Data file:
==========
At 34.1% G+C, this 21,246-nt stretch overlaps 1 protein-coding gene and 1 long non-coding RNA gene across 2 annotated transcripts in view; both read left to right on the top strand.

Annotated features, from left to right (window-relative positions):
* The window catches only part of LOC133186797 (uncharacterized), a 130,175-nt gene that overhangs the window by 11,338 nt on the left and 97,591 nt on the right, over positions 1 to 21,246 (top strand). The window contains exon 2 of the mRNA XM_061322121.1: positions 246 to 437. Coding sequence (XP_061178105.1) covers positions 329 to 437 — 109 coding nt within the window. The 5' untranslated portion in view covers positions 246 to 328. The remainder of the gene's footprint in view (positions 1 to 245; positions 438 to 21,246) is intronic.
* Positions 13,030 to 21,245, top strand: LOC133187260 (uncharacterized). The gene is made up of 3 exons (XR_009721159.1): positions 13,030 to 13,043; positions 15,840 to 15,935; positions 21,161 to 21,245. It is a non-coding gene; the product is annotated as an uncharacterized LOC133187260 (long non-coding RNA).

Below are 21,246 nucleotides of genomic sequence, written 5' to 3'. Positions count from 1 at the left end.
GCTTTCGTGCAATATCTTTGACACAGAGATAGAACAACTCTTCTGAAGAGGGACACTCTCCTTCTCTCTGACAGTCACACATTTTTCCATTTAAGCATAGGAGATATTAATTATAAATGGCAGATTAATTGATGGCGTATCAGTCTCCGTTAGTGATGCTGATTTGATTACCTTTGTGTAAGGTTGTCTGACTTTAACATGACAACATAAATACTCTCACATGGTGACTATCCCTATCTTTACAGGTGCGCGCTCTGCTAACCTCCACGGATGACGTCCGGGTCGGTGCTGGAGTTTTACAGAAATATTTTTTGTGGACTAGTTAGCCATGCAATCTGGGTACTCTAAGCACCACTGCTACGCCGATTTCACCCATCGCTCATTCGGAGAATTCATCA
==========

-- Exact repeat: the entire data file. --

At 34.1% G+C, this 21,246-nt stretch overlaps 1 protein-coding gene and 1 long non-coding RNA gene across 2 annotated transcripts in view; both read left to right on the top strand.

Annotated features, from left to right (window-relative positions):
* The window catches only part of LOC133186797 (uncharacterized), a 130,175-nt gene that overhangs the window by 11,338 nt on the left and 97,591 nt on the right, over positions 1 to 21,246 (top strand). The window contains exon 2 of the mRNA XM_061322121.1: positions 246 to 437. Coding sequence (XP_061178105.1) covers positions 329 to 437 — 109 coding nt within the window. The 5' untranslated portion in view covers positions 246 to 328. The remainder of the gene's footprint in view (positions 1 to 245; positions 438 to 21,246) is intronic.
* Positions 13,030 to 21,245, top strand: LOC133187260 (uncharacterized). The gene is made up of 3 exons (XR_009721159.1): positions 13,030 to 13,043; positions 15,840 to 15,935; positions 21,161 to 21,245. It is a non-coding gene; the product is annotated as an uncharacterized LOC133187260 (long non-coding RNA).

Below are 21,246 nucleotides of genomic sequence, written 5' to 3'. Positions count from 1 at the left end.
GCTTTCGTGCAATATCTTTGACACAGAGATAGAACAACTCTTCTGAAGAGGGACACTCTCCTTCTCTCTGACAGTCACACATTTTTCCATTTAAGCATAGGAGATATTAATTATAAATGGCAGATTAATTGATGGCGTATCAGTCTCCGTTAGTGATGCTGATTTGATTACCTTTGTGTAAGGTTGTCTGACTTTAACATGACAACATAAATACTCTCACATGGTGACTATCCCTATCTTTACAGGTGCGCGCTCTGCTAACCTCCACGGATGACGTCCGGGTCGGTGCTGGAGTTTTACAGAAATATTTTTTGTGGACTAGTTAGCCATGCAATCTGGGTACTCTAAGCACCACTGCTACGCCGATTTCACCCATCGCTCATTCGGAGAATTCATCA